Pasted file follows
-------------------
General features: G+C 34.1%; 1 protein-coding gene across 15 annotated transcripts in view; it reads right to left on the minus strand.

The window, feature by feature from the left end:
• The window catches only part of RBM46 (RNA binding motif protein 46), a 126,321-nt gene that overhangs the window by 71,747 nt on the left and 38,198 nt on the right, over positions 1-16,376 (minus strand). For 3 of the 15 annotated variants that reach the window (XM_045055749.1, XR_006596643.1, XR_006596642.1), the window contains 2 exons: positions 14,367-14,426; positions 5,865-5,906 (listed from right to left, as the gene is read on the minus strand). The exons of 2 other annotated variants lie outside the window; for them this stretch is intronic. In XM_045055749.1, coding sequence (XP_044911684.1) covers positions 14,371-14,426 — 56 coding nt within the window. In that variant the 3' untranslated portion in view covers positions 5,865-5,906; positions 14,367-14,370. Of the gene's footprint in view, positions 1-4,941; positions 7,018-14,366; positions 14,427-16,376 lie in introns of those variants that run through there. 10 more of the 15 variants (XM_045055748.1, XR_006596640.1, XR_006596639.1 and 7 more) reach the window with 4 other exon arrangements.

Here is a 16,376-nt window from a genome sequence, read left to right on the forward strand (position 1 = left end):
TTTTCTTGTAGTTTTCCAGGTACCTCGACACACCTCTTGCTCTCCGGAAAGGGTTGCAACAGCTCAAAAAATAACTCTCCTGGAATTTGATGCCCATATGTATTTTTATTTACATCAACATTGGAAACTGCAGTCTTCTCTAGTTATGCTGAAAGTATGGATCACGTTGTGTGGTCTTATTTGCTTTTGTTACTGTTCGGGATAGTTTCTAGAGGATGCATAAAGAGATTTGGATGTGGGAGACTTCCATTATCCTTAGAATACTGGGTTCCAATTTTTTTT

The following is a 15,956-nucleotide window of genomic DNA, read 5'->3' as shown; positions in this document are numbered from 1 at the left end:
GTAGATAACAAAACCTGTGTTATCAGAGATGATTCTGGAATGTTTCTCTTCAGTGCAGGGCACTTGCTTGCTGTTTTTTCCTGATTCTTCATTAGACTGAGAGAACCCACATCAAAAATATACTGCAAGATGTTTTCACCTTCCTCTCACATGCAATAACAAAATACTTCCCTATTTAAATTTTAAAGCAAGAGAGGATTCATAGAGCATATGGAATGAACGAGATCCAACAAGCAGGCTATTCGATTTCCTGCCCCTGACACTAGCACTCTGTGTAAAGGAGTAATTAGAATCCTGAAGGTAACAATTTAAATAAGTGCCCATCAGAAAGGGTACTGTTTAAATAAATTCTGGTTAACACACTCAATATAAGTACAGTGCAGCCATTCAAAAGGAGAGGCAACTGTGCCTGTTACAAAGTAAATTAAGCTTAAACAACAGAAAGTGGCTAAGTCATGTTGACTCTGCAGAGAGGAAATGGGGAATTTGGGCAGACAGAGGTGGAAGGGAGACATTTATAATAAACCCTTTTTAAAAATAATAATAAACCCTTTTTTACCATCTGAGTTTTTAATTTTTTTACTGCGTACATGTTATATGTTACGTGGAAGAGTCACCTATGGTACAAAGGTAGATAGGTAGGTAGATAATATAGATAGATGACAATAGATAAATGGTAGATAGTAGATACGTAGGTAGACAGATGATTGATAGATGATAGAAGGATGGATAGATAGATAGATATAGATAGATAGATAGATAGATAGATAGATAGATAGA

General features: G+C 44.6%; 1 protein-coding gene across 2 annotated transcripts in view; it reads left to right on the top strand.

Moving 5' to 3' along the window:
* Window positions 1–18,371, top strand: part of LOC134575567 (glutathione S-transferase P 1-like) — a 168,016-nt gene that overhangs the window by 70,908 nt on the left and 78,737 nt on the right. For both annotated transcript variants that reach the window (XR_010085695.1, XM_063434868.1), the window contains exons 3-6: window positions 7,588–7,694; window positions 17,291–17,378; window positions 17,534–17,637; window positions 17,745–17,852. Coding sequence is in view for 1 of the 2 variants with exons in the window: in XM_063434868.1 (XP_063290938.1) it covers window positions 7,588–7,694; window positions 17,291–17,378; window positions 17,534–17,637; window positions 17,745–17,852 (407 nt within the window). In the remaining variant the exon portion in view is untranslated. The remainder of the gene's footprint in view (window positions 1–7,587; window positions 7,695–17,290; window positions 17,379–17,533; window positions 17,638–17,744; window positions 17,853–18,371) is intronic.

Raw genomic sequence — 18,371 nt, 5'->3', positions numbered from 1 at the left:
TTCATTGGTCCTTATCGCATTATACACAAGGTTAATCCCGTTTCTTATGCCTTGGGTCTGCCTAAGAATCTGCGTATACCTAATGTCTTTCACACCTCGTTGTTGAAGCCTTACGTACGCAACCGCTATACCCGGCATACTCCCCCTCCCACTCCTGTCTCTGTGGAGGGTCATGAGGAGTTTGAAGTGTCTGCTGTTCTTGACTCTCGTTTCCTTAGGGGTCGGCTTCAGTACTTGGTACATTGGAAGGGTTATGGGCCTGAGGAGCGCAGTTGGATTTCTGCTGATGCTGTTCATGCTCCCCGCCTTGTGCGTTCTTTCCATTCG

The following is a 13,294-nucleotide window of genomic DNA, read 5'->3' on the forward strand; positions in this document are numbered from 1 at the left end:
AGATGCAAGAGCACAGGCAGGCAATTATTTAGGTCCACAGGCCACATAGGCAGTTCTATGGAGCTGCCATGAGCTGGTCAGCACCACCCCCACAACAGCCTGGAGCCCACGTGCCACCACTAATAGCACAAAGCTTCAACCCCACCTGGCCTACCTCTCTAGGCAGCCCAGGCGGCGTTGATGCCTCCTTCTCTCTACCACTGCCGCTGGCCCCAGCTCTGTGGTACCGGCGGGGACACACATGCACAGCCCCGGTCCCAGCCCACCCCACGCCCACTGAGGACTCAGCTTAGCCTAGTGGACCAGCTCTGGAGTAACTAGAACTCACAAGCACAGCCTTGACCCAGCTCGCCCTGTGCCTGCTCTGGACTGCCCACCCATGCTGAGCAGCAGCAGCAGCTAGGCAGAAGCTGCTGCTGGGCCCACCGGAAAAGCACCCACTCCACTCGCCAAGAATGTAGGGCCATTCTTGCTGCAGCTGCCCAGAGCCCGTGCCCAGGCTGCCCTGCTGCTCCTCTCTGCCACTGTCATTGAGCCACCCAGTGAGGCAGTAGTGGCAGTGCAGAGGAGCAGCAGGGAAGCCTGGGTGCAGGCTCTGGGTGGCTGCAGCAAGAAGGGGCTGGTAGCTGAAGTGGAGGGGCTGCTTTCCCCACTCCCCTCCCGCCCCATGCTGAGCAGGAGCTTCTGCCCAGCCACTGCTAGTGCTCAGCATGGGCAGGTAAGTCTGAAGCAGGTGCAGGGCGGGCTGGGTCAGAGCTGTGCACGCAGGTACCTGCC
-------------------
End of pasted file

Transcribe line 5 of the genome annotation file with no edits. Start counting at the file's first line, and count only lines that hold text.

TTTTCTTGTAGTTTTCCAGGTACCTCGACACACCTCTTGCTCTCCGGAAAGGGTTGCAACAGCTCAAAAAATAACTCTCCTGGAATTTGATGCCCATATGTATTTTTATTTACATCAACATTGGAAACTGCAGTCTTCTCTAGTTATGCTGAAAGTATGGATCACGTTGTGTGGTCTTATTTGCTTTTGTTACTGTTCGGGATAGTTTCTAGAGGATGCATAAAGAGATTTGGATGTGGGAGACTTCCATTATCCTTAGAATACTGGGTTCCAATTTTTTTT